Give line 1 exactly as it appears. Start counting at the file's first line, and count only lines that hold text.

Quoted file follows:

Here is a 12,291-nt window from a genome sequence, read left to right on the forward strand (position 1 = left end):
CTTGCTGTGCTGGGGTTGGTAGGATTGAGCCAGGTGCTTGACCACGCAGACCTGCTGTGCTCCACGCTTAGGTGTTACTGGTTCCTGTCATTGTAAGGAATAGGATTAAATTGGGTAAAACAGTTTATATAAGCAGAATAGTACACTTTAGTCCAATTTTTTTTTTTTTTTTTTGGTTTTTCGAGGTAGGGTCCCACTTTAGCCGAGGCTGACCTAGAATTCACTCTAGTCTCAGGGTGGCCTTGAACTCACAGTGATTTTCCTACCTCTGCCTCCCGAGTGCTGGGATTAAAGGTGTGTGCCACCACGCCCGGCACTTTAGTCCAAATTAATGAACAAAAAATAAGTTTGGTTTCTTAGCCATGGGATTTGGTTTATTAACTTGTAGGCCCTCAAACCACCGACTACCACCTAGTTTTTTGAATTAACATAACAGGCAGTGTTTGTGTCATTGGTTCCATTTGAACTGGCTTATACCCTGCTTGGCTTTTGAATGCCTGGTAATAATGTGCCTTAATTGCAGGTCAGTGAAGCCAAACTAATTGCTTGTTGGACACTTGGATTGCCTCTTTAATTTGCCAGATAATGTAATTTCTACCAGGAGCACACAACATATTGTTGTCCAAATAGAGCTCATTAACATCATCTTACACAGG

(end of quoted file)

Here is a 12,291-nt window from a genome sequence, read left to right on the forward strand (position 1 = left end):